The news release reports on research suggesting that testing for plasma ceramides, a type of blood lipid, might enable doctors to identify individuals at higher risk for heart attacks and strokes even though they have healthy cholesterol levels and no evidence of coronary blockage. It provides a readable and reasonably straightforward account of what the researchers did and why it might be important, but there are a number of significant omissions.
First, the release should have acknowledged that this test — even if it does effectively identify individuals at increased risk of a heart attack or stroke — may not lead to treatment that actually lowers that risk. Knowing about an increased risk doesn’t mean that risk can be reduced. Many other similar risk markers have been proposed over the years and so far haven’t been found very useful for actually guiding treatment that improves outcomes.
Moreover, the research discussed in the release was being presented at a scientific meeting, meaning it has not yet gone through the peer-review process for publication in a journal. In addition, the news release provides no information about the costs of the new test, which appears to be available only through Mayo Medical Laboratories. It also does not discuss the possibility of false positive results, potentially leading to unnecessary treatment.
Cardiovascular disease, including heart attacks and strokes, kills more Americans than any other disease, including cancer. Although health experts have long advised people to try to maintain low cholesterol levels – especially for low-density lipoprotein (LDL) – research suggests that as many as half of all heart attacks occur in individuals who have normal cholesterol levels. In addition, heart attacks can occur in individuals, especially women, for whom angiograms show no blockage of the coronary arteries.
The news release provides no information about how much the blood ceramide test costs.
The primary benefit of the test is that it might enable doctors to identify people who are at higher-than-normal risk for heart attacks and strokes even though they have normal levels of cholesterol and show no evidence of heart blockages. The news release does a good job of explaining the likelihood of having a cardiac event for those with low versus high levels of blood ceramides. In particular, it reports both absolute and relative risk, noting that, among individuals with low LDL (bad cholesterol) levels, cardiovascular disease occurred in 3.7% of those with low ceramide levels but in 16.4% of those with high ceramide levels.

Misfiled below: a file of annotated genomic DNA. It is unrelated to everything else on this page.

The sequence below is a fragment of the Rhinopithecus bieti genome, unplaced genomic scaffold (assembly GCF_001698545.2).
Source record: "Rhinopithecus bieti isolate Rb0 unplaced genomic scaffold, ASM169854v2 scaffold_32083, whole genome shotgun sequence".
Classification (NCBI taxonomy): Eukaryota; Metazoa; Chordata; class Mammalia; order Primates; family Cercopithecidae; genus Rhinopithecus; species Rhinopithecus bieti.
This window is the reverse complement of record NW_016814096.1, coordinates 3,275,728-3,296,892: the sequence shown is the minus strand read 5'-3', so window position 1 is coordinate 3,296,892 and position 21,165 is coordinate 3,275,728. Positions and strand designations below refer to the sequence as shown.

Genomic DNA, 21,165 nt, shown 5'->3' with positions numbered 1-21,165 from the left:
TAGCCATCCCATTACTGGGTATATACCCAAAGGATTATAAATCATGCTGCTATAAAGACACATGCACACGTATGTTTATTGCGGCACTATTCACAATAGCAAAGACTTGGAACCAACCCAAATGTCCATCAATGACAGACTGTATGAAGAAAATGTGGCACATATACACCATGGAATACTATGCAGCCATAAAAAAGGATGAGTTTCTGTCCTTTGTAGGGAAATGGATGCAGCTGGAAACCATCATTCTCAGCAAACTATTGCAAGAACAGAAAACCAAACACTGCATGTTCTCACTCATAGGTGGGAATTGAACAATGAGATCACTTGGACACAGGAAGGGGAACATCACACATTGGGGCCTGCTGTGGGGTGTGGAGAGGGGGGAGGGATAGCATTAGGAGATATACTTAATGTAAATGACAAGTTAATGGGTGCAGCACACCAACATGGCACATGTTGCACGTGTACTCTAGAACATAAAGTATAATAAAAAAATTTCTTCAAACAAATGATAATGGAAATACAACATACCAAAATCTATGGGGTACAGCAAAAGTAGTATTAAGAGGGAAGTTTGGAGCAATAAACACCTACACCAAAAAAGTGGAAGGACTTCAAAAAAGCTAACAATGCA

Presumably, there is little risk to individuals from the blood test itself. However, it’s important to note that among individuals with low LDL and the highest levels of blood ceramides, 83.6% did not experience cardiovascular disease. This raises the concern that use of the blood ceramide test might increase overtreatment, depending on what a patient’s doctor recommends if the test reveals high ceramide levels. It is not clear what, if anything, individuals can do to reduce their blood ceramide levels. While there’s certainly no harm in encouraging people to change their lifestyles to reduce their risk of heart disease and stroke, some health experts now argue that statins, often prescribed to decrease patients’ cholesterol levels, might do more harm than good for individuals at lower risk of heart disease.